When I was seven years old a guy came to our door. He was from the Royal Conservatory of Music, and he wanted to know if there were any children in the house that might be interested in lessons. My parents said perhaps, and he came in. He had with him an accordion, since transporting a piano was not feasible. 🙂 He sat me down, showed me how it worked, and then set out some music that I could try and play. I think it was possibly “Mary Had a Little Lamb”. I did well. He said that obviously I would be a great candidate for a student, and left his information. My parents thanked him, and then promptly found a young woman in the neighbourhood that taught piano lessons for much less money. So off I went to my piano lessons. I loved it. I started in the old Leila Fletcher books – anybody remember them? Orange, then green, then the yellow book. After those I transitioned in Royal Conservatory, Grade One. I progressed through Conservatory, and through different teachers, until I reached Grade Eight, and then encountered a teacher so unkind, and so uncomplimentary, and so defeatist that I stopped. The shame is that none of these teachers put me into the exams, which would have been good to do.
By this time, of course, I was in high school (Southwood – Go Sabres!), which opened up a whole new area of musicianship. I briefly flirted with playing the drums, only because percussion also included keyboards, but soon decided to take up the flute instead. That led to four years of playing flute and piccolo for the various concert bands in the school. However, when the teacher learned that I also played piano, and was quite competent, I also had the opportunity to play for pit bands, jazz bands, and accompaniment for people doing solo instrument work at the Kiwanis Music Festival.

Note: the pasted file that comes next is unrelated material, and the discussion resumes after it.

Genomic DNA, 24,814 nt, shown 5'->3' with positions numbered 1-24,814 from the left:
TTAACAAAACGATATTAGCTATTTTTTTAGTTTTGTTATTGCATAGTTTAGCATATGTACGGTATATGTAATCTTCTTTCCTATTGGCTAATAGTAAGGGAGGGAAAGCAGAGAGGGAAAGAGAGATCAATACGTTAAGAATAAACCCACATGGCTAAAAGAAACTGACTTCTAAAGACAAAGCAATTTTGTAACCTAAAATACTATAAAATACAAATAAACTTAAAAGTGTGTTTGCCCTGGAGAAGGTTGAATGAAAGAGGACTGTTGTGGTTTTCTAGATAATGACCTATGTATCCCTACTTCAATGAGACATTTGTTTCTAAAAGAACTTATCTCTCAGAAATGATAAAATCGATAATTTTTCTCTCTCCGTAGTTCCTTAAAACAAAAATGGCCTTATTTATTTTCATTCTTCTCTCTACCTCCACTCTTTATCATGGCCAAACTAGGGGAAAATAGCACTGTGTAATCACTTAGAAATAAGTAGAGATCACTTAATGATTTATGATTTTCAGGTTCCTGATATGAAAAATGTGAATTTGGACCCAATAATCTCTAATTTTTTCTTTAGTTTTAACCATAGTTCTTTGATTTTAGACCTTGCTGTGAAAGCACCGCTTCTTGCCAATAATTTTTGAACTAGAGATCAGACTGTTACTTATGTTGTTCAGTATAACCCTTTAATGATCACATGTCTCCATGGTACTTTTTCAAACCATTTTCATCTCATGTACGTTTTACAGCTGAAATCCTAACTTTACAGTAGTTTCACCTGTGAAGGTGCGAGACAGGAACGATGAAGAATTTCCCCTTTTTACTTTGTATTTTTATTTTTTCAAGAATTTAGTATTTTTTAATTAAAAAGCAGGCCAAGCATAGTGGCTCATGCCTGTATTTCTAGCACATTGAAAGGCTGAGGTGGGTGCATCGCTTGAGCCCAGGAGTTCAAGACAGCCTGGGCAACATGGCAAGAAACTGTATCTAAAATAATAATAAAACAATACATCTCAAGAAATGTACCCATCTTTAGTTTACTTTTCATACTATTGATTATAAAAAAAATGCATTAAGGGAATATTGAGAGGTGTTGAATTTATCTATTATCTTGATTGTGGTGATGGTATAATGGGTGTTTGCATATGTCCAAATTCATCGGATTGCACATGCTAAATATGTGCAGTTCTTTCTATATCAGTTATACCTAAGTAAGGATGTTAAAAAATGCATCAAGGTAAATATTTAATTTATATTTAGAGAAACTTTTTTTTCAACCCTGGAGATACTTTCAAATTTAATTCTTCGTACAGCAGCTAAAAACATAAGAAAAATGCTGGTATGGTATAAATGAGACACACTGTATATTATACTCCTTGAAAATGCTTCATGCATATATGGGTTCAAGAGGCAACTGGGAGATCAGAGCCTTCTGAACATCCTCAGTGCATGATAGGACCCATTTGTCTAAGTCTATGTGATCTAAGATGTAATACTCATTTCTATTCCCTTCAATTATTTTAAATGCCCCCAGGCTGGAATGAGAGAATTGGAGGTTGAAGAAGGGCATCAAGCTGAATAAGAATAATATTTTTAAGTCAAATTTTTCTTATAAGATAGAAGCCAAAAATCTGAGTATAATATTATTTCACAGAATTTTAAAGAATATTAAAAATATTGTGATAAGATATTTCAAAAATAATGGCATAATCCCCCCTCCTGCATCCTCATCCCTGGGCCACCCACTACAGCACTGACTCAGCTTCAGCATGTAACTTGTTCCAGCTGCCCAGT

As you can see, music has been, and continues to be, a huge part of my life. I attempted to finish up Grade Nine piano as an adult with two toddlers in the house, but there just was not enough solid practice time to accomplish this.
And now….I teach. Teaching piano has its own set of highs and lows. The highs are many – seeing a light turn on in a student’s eyes as they understand a new concept, seeing the success of a student practicing and being proud of how well they can play their new song, and seeing a genuine excitement in a student who just really loves to learn. These are just a few of so many things I could name, but the ultimately high in piano teaching is recital time, when the students can show in front of non-judgmental family and friends how hard they’ve worked, and what new skills they have mastered. The lows can be quite discouraging – bad attitudes, lack of practice and lack of desire to be at the lesson being the worst. Fortunately, there are many more highs in a week than lows, so there is always something to be happy about!
One thing I can say – that teacher that was so unkind and uncomplimentary? She did teach me well, in that she showed me exactly what I did NOT want to become as a piano teacher myself. I think we all enjoy a hearty “Well done!”, and honestly, even if the music was not so much “well done”, there is always something to compliment a student on, even if it’s just – “Well, I know this isn’t your favourite song, and I’m so glad you were willing to give it a try and play it for me today.”
Are there any other music teachers out there? How about parents whose children take lessons? Do you love music, or were you tainted by a bad teacher? Let me know! And remember – it’s never too late to learn. One of my best students is a 40 year old Mom of two who also holds down a full time job. You can do it!